Text analysis is just one of a variety of methods at the disposal of digital humanists. With the application of computational methods, scholars can perform "distant reading" (Franco Moretti) or "macroanalysis" (Matthew Jockers) of large collections of text, such as a corpus of 2,958 19th century British novels. Robert K. Nelson, a recent visitor for the "Computing and the Practice of History" program, utilized topic modeling to uncover linguistic themes in the Richmond Daily Dispatch during the U.S. Civil War. Cameron Blevins, a PhD student at Stanford's Center for Spatial and Textual Analysis, utilized both textual analysis and geospatial analysis tools to work with several decades of Houston newspapers. Blevins was able to visualize the "imagined geographies" from the vantage point of Houston, and how these geographies changed over the course of the 19th century (his interactive data visualizations are embedded within his methodological essay, "Mining and Mapping the Production of Space: A View of the World from Houston").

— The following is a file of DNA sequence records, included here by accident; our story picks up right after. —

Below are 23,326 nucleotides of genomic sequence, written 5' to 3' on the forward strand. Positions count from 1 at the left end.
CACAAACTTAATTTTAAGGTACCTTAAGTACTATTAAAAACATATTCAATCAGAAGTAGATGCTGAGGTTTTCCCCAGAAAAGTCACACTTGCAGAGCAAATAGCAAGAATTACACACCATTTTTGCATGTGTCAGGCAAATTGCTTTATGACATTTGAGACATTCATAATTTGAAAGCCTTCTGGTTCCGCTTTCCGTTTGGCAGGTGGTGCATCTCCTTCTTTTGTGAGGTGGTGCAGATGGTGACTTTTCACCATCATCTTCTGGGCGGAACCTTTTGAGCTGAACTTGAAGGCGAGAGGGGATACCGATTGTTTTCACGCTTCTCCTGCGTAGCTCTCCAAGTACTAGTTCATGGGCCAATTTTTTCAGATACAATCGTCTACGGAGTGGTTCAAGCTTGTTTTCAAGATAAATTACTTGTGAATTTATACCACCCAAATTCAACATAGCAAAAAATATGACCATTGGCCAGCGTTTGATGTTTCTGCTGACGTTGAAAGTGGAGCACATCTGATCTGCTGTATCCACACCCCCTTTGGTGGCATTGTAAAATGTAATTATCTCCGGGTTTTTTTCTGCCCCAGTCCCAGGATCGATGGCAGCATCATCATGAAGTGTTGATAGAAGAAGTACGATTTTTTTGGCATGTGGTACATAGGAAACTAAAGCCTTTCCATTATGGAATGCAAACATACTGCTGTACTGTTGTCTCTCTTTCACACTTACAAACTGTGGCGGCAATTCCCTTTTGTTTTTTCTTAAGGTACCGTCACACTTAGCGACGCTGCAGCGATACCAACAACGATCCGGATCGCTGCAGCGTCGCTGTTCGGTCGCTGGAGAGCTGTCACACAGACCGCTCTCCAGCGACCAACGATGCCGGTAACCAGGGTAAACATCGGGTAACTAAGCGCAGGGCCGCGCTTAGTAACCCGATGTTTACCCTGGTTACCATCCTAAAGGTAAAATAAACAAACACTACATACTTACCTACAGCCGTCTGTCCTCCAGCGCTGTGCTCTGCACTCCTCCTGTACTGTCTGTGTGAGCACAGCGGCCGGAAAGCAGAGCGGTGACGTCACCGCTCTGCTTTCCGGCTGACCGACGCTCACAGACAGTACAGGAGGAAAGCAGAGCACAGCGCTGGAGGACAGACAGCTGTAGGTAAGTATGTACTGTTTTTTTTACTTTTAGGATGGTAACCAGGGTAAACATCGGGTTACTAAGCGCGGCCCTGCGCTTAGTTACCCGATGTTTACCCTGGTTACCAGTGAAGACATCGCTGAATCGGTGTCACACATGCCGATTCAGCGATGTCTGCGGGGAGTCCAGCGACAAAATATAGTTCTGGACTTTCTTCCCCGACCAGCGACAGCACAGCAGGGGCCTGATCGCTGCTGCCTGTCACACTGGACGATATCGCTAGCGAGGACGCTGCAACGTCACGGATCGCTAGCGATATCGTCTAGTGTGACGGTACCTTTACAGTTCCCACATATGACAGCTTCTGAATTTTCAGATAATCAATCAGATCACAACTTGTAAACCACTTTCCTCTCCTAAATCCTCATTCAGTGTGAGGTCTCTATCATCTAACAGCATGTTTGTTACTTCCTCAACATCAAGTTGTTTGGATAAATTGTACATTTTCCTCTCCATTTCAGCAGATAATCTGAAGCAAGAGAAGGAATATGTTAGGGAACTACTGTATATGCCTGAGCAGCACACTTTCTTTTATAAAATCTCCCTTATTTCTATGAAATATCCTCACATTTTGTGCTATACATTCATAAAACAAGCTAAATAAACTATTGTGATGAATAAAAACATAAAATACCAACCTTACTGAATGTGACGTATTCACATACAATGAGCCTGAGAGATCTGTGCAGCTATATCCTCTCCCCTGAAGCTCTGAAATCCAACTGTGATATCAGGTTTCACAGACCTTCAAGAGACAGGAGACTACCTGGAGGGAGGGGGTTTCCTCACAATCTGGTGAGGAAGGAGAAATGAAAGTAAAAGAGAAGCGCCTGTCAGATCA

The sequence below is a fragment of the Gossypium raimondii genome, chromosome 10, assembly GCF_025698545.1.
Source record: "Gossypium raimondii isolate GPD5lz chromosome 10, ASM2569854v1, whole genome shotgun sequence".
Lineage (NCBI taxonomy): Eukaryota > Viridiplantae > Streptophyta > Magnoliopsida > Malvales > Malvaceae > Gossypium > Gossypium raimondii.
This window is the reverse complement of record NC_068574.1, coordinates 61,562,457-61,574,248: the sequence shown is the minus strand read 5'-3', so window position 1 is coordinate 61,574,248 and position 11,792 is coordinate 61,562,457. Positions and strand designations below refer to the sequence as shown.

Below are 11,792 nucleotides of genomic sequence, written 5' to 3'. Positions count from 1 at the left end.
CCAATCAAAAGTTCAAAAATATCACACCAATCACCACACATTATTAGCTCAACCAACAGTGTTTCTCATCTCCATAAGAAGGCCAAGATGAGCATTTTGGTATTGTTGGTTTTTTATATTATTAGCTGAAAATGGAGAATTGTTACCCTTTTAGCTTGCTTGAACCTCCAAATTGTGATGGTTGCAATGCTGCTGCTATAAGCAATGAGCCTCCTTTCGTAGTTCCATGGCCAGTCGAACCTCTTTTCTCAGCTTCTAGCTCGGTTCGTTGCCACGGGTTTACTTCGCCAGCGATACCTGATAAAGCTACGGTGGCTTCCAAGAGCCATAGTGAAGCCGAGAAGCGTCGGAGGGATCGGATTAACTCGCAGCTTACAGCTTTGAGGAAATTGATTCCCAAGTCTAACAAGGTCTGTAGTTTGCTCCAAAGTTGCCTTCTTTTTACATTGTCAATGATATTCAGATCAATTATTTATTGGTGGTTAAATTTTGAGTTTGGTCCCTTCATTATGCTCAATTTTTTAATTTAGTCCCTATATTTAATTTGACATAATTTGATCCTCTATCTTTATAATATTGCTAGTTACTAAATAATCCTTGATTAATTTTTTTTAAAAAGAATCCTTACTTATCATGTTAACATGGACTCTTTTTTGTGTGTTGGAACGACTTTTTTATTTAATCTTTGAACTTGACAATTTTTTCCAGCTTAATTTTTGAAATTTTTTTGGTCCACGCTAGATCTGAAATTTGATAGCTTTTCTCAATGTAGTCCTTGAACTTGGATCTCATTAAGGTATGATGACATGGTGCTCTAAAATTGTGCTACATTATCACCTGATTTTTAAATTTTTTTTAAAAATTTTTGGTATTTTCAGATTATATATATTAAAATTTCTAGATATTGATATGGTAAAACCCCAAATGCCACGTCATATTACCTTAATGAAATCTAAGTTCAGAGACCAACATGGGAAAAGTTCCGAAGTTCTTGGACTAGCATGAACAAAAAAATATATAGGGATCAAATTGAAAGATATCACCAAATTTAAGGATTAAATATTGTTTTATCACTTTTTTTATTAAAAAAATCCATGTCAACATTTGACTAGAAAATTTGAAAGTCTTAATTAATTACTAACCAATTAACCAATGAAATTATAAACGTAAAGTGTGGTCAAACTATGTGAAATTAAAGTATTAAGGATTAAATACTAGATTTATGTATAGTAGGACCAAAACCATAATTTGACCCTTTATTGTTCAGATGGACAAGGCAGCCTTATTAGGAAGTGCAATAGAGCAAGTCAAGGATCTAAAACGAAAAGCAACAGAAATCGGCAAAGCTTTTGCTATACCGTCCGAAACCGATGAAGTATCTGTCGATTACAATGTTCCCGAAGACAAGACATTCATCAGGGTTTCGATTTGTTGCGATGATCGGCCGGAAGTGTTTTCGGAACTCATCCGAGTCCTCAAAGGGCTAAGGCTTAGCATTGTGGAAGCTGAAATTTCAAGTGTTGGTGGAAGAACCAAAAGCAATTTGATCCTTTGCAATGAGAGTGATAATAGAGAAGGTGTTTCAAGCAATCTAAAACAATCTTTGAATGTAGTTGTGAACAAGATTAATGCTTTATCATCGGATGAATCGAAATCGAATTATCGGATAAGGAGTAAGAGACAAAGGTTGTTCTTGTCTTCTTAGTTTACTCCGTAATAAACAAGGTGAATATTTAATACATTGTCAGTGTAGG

Scholars from a variety of disciplines, such as sociology, rhetoric, history, and literature, use a similar set of tools to explore and expose collections of text. The newly-formed Text Analysis Working Group (TAWG) will meet at the D-Lab and bring together researchers from these various disciplines to explore and discuss these methods. Members will be working with a diverse set of texts that include tweets, news articles, sermons, novels, and open-ended survey responses. Group activities will include tutorials, hackathons, speakers, discussion of scholarship, group-work, collaborations and more.

TAWG will meet every other Tuesday from 4 to 6 PM at the D-Lab. The group's next meeting is on December 9th. Please contact the group facilitator, Nick Adams to be added to the mailing list.